As millions of enthusiastic South Africans celebrate Reconciliation Day, the concept of unity that the day advocates has been severely hampered by a spike in racial incidents throughout 2014. Despite being 20 years into democracy, the country continues to be plagued by cases of racism and profiling. According to one expert, South Africa’s ‘honeymoon phase’ is over.
Stanley Henkeman, who serves as the head of the ‘Building an Inclusive Society Programme’ at the Institute of Justice and Reconciliation (I JR), stressed that the reality of post-apartheid South Africa was beginning to kick in. Despite the perceived equality, the society remained an unequal one.
“One of the realities that have kicked in is the fact that there is an awareness and understanding from people that these inequalities cannot exist as they are,” he said.
This was further evident by the fact that many still felt threatened and fearful when people of different ethnicities were entering areas usually perceived as racially exclusive to a specific group. With this segregation gradually breaking down, Henkeman said there was a fear amongst many that they were going to lose what they have.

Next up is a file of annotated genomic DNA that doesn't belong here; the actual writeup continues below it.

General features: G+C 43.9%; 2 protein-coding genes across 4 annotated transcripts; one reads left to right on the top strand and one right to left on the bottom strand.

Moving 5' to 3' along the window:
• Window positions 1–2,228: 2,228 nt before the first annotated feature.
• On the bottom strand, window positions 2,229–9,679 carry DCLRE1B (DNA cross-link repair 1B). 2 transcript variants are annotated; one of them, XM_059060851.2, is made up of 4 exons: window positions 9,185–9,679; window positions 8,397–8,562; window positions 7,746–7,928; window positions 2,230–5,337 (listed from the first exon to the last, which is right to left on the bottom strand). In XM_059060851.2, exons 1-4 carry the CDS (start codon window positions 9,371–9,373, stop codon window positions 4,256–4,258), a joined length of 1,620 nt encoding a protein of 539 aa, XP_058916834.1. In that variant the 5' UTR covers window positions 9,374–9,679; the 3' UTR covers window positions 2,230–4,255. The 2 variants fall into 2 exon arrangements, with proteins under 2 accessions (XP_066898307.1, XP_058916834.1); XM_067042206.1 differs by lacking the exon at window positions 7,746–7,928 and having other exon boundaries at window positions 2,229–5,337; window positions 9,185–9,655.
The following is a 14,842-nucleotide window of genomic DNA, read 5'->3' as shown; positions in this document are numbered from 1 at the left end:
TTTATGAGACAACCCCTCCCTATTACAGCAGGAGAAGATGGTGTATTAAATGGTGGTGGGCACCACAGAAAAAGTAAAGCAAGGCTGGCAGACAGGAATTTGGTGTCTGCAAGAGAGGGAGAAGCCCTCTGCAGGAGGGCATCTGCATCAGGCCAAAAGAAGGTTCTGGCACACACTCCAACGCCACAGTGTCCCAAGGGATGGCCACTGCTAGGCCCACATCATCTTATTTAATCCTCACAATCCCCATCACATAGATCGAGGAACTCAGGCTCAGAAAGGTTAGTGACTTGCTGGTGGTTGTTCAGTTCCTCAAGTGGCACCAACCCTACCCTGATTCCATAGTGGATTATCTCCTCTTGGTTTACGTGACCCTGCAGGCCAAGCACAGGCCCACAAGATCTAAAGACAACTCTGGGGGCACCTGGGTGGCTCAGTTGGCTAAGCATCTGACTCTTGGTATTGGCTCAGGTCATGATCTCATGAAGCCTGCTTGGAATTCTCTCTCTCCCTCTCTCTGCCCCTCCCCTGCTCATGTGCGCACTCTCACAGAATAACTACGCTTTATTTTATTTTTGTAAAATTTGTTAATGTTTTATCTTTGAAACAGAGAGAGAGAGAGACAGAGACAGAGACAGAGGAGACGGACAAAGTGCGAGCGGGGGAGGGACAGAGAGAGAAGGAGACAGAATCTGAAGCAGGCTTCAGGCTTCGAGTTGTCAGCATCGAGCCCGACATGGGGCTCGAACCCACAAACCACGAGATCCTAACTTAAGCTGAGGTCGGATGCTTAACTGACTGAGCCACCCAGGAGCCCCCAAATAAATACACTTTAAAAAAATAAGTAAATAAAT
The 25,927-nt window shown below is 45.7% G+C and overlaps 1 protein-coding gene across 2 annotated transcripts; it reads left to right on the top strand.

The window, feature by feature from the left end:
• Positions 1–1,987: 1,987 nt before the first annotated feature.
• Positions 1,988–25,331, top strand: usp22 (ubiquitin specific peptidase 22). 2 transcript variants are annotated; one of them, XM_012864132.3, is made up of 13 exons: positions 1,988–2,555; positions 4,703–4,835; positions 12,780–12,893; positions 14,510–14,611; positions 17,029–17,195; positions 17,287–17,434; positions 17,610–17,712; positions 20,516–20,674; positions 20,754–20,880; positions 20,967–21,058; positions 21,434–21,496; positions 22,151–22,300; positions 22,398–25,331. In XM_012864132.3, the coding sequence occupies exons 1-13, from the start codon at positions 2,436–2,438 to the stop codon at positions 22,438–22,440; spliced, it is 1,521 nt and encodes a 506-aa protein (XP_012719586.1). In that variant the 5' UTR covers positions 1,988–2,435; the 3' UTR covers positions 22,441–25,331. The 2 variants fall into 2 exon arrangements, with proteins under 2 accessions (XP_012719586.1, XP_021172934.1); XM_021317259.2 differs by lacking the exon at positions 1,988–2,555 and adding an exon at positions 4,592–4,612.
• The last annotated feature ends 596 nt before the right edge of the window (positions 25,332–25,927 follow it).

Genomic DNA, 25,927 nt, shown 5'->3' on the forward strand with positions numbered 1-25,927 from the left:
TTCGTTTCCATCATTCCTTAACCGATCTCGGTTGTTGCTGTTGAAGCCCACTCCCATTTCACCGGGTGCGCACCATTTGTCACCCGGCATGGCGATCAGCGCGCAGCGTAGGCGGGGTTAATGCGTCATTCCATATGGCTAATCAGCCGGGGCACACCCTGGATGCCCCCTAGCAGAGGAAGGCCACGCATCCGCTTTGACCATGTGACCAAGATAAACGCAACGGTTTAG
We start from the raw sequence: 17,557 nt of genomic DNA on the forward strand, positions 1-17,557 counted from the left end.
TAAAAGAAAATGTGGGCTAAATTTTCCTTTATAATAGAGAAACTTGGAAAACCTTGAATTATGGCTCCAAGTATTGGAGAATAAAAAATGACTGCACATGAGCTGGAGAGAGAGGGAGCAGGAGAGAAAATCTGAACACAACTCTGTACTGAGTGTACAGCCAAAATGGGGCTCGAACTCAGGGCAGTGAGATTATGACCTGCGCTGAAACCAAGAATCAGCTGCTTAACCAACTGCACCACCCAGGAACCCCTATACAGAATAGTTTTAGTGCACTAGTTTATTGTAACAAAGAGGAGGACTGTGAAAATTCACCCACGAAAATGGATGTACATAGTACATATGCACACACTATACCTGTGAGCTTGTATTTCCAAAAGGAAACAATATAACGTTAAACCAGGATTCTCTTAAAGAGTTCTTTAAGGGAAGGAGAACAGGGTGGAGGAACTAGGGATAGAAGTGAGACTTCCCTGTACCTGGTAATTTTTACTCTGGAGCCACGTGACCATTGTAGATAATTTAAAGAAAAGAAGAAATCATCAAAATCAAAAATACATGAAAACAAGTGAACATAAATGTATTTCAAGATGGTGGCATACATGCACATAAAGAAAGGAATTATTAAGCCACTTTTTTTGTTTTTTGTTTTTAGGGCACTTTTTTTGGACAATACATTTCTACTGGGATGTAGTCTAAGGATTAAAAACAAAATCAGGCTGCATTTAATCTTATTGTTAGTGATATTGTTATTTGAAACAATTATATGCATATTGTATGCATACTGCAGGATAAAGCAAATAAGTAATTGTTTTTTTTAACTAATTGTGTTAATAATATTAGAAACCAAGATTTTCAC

“When you talk about reconciliation, you never speak from a deficit perspective. You never think about what you can lose. Reconciliation by implication means that it is a coming together, and unless and until we get to that point where we understand that it is about finding each other and not pushing each other apart, that’s when we really will begin to understand reconciliation,” he said.
To overcome these racial boundaries, he said it was imperative that people took the initiative to personally get to know those of varying ethnicities. Without this, an individual would likely harbor an extremely superficial and stereotypical perception of others.
“I fully understand the argument that there are people with criminal intent, and people who are trying to cause mischief, and those people will always be there. But I think we need to find other ways of outing these people,” he said.
Henkeman said government would also need to take responsibility for the situation. With several big rallies and events likely to be scheduled to mark Reconciliation Day, he suggested that a lack of understanding on the part of government towards other race groups, was doing little to help the situation.
“What happens at these rallies is that we start calling each other names, and start accusing each other of certain things. That is totally counterproductive to reconciliation,” he stated. VOC (Mubeen Banderker)